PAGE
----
The author has made a very serious effort to introduce entry-level students of statistics to the open-source software package R. One mistake most authors of similar texts make is to assume some basic level of familiarity, either with the subject to be taught, or the tool (the software package) to be used in teaching the subject.

This book does not fall into either trap. About one-fifth of the book is a collection of Appendices that explains how to install the software package in your computer for three different operating systems, how to use interfaces, graphics, and how to program. This is great, since this will broaden the reach of the book by attracting self-instructing readers who otherwise would not know how to start.

As far as the text itself goes, the examples and exercises are well-chosen; they concern questions to which we would actually like to know the answer. Topical coverage is comparable to more traditional introductory textbooks, though the treatment is somewhat less formal than the average.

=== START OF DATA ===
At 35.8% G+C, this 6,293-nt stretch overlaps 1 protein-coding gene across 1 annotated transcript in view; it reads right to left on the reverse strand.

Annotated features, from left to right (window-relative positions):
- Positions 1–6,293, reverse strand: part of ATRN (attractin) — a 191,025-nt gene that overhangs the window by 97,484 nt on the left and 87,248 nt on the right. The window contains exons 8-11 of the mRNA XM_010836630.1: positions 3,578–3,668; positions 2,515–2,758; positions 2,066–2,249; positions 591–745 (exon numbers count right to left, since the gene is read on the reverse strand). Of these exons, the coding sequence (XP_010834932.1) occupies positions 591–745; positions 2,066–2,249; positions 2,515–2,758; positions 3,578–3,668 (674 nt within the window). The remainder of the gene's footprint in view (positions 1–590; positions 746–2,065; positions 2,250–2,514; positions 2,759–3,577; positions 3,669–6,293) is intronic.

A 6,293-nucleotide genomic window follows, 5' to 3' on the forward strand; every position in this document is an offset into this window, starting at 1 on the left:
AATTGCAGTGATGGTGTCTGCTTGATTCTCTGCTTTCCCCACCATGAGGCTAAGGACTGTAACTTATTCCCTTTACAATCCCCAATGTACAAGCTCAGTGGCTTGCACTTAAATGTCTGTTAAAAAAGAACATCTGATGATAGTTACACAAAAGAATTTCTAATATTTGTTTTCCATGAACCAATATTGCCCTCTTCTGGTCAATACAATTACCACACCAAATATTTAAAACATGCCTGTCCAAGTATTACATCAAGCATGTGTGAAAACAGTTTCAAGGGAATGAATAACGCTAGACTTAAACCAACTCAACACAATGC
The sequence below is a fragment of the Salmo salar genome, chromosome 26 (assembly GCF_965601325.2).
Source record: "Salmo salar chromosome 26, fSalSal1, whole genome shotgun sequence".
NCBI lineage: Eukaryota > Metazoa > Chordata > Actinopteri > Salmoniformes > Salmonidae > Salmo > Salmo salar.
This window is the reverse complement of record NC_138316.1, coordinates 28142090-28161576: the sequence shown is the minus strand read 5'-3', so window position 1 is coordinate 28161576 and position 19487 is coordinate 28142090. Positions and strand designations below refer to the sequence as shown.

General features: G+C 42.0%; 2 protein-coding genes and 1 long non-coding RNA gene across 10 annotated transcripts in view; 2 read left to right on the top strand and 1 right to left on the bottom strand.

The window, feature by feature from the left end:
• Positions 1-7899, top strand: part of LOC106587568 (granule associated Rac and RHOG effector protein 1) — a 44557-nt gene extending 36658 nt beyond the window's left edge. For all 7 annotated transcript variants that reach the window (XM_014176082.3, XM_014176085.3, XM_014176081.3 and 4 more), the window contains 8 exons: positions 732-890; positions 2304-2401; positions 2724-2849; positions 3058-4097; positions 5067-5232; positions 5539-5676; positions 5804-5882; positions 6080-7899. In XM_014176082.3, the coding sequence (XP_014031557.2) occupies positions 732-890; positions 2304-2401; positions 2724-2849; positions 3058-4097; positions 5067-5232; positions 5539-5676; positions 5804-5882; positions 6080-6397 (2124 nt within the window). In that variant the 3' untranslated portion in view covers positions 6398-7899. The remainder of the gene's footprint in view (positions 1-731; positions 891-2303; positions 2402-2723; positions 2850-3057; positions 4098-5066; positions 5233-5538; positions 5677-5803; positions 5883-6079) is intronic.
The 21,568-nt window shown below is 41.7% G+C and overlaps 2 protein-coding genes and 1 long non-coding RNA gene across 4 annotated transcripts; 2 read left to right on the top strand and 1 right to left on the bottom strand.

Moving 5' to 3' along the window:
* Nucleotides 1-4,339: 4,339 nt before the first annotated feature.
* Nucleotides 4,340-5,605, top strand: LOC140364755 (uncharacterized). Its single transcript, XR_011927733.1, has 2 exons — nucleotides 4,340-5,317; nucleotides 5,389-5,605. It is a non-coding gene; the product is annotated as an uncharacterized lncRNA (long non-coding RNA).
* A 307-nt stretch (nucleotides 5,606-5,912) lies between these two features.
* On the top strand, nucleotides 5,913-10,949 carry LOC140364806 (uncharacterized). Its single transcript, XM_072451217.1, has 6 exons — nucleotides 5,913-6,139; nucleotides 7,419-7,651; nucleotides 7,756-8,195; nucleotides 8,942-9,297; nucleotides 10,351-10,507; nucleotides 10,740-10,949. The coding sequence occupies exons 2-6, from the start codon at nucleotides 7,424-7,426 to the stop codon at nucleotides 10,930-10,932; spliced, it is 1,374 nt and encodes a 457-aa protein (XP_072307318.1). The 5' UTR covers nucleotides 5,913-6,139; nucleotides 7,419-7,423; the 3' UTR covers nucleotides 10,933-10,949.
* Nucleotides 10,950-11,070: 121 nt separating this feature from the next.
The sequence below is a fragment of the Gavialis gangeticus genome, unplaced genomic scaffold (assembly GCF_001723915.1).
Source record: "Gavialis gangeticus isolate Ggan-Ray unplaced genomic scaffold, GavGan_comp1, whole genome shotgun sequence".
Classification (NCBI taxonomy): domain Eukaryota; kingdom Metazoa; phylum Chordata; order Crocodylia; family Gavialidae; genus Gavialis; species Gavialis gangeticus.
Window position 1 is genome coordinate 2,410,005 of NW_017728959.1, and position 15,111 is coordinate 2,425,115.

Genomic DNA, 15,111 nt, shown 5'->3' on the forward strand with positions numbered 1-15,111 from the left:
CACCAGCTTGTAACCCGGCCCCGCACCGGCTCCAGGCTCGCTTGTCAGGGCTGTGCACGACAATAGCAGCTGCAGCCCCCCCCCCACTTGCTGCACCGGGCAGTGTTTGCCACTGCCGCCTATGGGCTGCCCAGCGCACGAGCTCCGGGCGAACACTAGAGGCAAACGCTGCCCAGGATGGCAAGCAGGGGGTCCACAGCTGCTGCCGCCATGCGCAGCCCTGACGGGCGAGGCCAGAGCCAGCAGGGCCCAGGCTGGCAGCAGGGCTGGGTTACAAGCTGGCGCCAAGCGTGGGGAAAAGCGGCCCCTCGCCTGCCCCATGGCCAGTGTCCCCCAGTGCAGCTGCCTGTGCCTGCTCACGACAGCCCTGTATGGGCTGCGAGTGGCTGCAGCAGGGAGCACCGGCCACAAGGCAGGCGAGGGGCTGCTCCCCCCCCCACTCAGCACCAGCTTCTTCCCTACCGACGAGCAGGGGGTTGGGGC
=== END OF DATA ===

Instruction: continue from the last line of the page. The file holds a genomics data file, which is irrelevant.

My only critical remark is that none of the exercises and problems have their solution included in the book. I do understand that there is a website with selected solutions, and that instructors can receive a full solution manual. I also understand that the book involves the use of R, and therefore, the student using the book will spend a lot of time at a computer, so that it's not unreasonable to assume that he or she might as well check the solutions on the web. Still, we do not want to send the message that without immediate access to a software package, our fresh knowledge is useless, and indeed, there are a few exercises in the book that can be solved just by thinking. A few of these should have their solutions in the book, to encourage that kind of learning as well.

Miklós Bóna is Professor of Mathematics at the University of Florida.